China slashes banks' reserve requirements as trade war imperils growth

China slashes banks' reserve requirements as trade war imperils growth

China's central bank cut the amount of cash lenders must hold as reserves for the fourth time this year, as policymakers seek to shore up the economy amid a worsening trade war.

Spot yuan was on track for its lowest close in seven weeks against the USA dollar, as expectations of more easing measures by China, plus surging United States bond yields, put pressure on the Chinese currency.

Friday's US non-farm payrolls showed job creation slowed in September, likely from Hurricane Florence's impact on restaurant and retail payrolls, but the Labor Department report also showed a rise in wages that could keep the Federal Reserve on track for more interest rate hikes.

The blue-chip CSI300 index was down 2.3 percent at the open and off more than 3 percent by 0215 GMT, while the Shanghai Composite Index dropped some 2.5 percent.

Zhang Yi, chief economist at Zhonghai Shengrong Capital Management, said the cut suggested the central bank was anxious about the impact of "external shocks" to markets such as the one delivered last week by US Vice President Mike Pence's criticism of Beijing.

The move is not expected to put depreciatory pressure on the yuan, the statement said, adding that the bank would continue to maintain a "prudent and neutral" monetary policy.

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The RRR cut, announced on the last day of China's week-long national day holiday, indicates that the central bank is anxious about the impact of "external shocks" to markets such as a speech last week by USA vice-president Mike Pence, said Zhang Yi, chief economist at Zhonghai Shengrong Capital Management.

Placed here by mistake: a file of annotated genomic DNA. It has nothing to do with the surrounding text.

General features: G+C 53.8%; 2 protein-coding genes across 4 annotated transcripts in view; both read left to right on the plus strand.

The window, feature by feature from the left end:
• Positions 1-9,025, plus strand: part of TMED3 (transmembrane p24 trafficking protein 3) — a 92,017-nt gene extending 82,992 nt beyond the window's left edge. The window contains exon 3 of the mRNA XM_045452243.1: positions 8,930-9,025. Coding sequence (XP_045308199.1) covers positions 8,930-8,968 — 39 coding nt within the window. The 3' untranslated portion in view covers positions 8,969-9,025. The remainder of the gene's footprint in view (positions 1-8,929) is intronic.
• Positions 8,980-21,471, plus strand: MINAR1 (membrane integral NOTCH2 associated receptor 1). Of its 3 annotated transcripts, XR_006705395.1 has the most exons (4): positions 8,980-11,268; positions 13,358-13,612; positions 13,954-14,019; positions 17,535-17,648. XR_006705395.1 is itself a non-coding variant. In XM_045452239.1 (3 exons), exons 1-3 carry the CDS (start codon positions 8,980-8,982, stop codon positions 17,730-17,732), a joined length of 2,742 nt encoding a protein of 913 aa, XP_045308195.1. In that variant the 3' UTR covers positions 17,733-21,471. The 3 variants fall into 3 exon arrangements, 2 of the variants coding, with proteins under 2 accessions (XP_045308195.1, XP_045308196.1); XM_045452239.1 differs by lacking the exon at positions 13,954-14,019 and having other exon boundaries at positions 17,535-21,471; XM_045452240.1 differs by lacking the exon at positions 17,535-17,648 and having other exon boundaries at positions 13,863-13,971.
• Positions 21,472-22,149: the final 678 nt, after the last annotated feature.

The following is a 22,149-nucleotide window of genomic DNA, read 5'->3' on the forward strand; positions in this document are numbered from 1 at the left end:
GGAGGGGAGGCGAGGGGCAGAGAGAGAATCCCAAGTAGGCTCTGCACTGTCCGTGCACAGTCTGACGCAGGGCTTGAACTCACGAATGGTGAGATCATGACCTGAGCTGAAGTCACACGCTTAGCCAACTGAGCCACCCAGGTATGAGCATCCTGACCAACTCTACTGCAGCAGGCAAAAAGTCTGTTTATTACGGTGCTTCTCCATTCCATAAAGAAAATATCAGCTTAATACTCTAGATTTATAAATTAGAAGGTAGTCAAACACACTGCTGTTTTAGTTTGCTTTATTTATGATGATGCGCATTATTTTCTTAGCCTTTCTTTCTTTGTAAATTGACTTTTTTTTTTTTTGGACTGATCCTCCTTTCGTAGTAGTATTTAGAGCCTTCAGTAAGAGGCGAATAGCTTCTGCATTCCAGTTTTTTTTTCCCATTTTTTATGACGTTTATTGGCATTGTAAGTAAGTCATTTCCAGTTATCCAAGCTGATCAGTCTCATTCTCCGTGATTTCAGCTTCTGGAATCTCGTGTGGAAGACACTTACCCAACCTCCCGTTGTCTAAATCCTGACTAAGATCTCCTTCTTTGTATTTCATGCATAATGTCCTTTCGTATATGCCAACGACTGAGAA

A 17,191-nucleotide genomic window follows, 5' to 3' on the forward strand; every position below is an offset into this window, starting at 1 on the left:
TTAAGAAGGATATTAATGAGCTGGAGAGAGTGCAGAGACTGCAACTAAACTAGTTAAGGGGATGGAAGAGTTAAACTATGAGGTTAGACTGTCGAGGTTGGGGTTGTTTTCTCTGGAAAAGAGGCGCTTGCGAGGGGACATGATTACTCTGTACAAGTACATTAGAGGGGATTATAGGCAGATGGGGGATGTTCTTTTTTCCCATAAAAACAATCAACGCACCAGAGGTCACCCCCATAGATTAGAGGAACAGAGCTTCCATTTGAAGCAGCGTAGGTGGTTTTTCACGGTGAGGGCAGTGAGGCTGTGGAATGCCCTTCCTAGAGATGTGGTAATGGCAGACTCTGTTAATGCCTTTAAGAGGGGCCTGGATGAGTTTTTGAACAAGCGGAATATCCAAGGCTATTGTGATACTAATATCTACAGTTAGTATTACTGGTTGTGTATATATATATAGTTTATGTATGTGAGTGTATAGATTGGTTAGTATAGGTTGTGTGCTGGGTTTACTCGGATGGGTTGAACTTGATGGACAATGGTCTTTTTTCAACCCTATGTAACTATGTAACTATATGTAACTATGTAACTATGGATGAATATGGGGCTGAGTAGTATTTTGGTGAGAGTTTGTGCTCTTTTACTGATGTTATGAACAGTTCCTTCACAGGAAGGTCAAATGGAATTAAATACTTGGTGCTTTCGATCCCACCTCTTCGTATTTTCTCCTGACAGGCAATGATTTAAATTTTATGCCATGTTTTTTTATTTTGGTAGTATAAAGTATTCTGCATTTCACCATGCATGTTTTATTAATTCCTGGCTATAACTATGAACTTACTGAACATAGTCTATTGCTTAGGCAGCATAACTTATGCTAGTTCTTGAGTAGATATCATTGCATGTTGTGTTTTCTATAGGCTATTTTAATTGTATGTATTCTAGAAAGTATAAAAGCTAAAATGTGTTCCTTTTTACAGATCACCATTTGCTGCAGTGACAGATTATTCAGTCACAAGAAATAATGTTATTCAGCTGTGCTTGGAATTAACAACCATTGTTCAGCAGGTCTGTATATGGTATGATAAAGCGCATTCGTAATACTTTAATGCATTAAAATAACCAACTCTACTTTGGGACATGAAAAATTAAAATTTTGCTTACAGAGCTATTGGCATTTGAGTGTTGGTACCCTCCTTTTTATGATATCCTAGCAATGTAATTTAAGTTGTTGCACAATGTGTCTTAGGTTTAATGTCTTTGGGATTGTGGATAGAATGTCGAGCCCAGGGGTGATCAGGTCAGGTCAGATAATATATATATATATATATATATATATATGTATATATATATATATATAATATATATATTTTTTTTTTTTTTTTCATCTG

Despite China's flagging economy, President Trump has rejected recent Chinese calls for negotiations over the trade dispute, claiming the offers are inadequate and that it is not the right time to make a deal.

According to the Chinese central bank, Chinese banks can receive 1.2 trillion yuan from the one percentage point cut in required reserve ratio, in which 450 billion yuan (US$65 billion) will be used to repay their existing borrowing from the central bank and the other 750 billion yuan (US$110 billion) can be used to lend. "The issue is the loss of confidence", said Zhao, adding China is in a "liquidity trap" where there's a shortage of credit demand from the real economy, especially the private sector. Sydney retreated 1.4 percent, Singapore eased 0.5 percent, and Taipei and Seoul were each 0.6 percent lower.

The 30-year Treasury bond reached a four-year high of 3.424 percent, and was at 3.4054 percent at the USA close on Friday. On Wednesday morning, the onshore spot yuan traded in a thin range of less than 60 pips.

Reflecting expectations of further yuan weakening, the one-year non-deliverable yuan futures in Hong Kong fell to the lowest level in 15 months, to 7.0095 against the dollar. The last close before the long holiday was 6.8725 to the dollar.

China's effort to support its decelerating economy is heaping pressure on the yuan, signaling challenges for Beijing as it tries to stimulate growth without triggering destabilizing capital outflows.

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